[Ubisoft Montreal narrative designer Patrick Redding (Splinter Cell Conviction, Far Cry 2) discusses the techniques employed to create more complex and satisfying character interaction -- including an examination of Conviction's co-op mode, which he directed.]
Patrick Redding believes that the integration of narrative and gameplay is something that has to take place at a systemic level to be satisfying -- just examining his work on 2008's Far Cry 2 makes that obvious. He has been handed a simpler set of tools, though, with Splinter Cell Conviction, for which he served as the co-op portion's game director.
What can you do to make character interaction more compelling? And what can you do to engage players they want to be engaged today? Can games move forward into new emotional tenors and narrative spaces? And just what did Infinity Ward accomplish when it delivered the No Russian mission in Call of Duty: Modern Warfare 2?
These topics and more are all examined in depth in this interview.
How did you get involved with this project? You were previously on Far Cry 2, and this game has been in development since before that shipped.
Patrick Redding: Absolutely. I think it's well-known now that the project went through a half-time major turnaround and transitioned into a new direction, new team, et cetera.
Once that happened and I rolled off Far Cry 2, rather than doing the sensible thing and lying low for a little while, I took two months of vacation, and then our executive producer Chadi [Lebbos] basically said, "The co-op side of this is going to need some narrative love. Obviously, it's not going to be as complicated as Far Cry 2, so you shouldn't be clawing your eyes out and pulling your hair out. It should be something where we can go in and work with a team."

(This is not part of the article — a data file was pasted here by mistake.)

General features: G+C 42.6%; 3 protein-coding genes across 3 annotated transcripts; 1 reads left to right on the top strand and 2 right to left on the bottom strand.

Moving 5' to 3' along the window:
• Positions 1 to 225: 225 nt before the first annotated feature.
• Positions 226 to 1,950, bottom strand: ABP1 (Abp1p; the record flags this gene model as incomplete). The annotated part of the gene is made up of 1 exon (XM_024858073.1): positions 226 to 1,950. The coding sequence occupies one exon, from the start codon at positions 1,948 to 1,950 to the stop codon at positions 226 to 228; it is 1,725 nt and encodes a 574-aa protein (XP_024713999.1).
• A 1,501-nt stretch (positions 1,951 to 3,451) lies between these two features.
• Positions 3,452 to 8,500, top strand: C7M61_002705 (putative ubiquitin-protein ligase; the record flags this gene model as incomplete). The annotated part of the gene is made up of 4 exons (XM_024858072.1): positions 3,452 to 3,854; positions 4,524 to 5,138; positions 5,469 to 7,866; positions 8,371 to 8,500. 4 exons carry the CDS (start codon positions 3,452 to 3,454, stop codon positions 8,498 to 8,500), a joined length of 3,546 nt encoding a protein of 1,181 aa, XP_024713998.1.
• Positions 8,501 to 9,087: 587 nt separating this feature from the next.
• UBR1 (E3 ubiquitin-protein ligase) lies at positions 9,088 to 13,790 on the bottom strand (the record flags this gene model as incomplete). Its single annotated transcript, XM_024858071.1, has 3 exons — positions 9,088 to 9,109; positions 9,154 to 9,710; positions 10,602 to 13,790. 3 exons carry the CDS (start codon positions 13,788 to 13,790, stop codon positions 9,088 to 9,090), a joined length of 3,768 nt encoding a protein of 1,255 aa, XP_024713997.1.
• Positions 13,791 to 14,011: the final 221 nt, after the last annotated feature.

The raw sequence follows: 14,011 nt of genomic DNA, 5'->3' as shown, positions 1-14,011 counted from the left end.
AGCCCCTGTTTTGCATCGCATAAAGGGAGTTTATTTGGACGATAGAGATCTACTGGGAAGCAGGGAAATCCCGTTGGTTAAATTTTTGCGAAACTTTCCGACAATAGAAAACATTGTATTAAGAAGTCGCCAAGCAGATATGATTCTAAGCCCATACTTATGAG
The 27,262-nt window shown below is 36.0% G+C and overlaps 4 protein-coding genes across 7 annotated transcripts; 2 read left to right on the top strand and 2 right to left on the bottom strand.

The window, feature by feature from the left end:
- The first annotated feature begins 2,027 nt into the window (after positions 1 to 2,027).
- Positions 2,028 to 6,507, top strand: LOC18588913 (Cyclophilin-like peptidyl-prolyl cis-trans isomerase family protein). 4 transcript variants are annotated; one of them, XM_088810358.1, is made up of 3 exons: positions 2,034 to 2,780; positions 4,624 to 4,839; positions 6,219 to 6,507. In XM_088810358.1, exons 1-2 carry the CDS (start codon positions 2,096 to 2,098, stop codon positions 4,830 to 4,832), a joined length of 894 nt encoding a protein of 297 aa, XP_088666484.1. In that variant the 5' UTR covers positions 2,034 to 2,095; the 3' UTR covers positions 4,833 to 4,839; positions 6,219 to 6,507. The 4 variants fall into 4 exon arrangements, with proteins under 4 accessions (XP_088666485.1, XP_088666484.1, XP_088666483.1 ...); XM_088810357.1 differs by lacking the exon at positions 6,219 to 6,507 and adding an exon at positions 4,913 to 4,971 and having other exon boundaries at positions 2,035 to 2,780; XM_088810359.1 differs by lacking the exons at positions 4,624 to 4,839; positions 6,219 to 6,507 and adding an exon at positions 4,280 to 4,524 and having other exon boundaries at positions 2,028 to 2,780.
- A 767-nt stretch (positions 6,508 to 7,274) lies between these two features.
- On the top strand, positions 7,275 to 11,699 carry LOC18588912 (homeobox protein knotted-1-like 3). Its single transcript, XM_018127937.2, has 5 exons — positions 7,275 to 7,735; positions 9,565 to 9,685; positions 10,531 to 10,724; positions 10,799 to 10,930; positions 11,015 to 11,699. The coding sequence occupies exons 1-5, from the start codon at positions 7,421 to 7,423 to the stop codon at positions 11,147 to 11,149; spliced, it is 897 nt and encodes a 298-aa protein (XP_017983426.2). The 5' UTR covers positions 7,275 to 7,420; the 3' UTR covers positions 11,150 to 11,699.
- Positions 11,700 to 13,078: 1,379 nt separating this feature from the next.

It's also quite different in that Far Cry 2 wasn't a co-op game at all.
PR: Right. Quite honestly, the main attraction for me -- aside from the fact that it's Splinter Cell, and I specifically love Splinter Cell co-op -- is that I really believe co-op represents the new center of gravity for mass-market gaming. I think people want these kinds of experiences that are narratively rich, that have a lot of interesting kind of depth and authorship attached, and all that other fun stuff that people talk about when they play Modern Warfare; but I think they want to share that with someone. I don't think they necessarily want it to be a solitary experience.
Our generation, you know, we're used to sitting in our basements and playing Deus Ex for eighteen hours, and I do think people want that same level of narrative depth; but they want to be able to have a social interaction that's part of that. So I think there's an interesting challenge there, in how to do that. The multiplayer side of it is something that's reasonably well-understood by a lot of people, and I think that the co-op part is an interesting mix.
There's an increasing amount of variety in the approach to co-op design these days.
PR: I think co-op in particular, across the board, is just an interesting opportunity. Because, yeah, you can make it a total arcade experience -- that's not hard to do -- but I think the idea of a co-op game that has a storyline represents an interesting challenge.
And your traditional single-player narrative and your co-op narrative are totally separate treatments, right?
PR: What we have is a single-player story, and then we have a co-op story. [Co-op] is four missions, about five to six hours of gameplay. Then, on top of that, we have Deniable Ops. Deniable Ops is four modes, three of which can be played single-player or co-op. The [last one] is actually an adversarial mode, the spy vs. spy mode we call Face Off. Deniable Ops, quite honestly, I couldn't even begin to tell you how much gameplay time is in that because, particularly when you look at our Last Stand mode.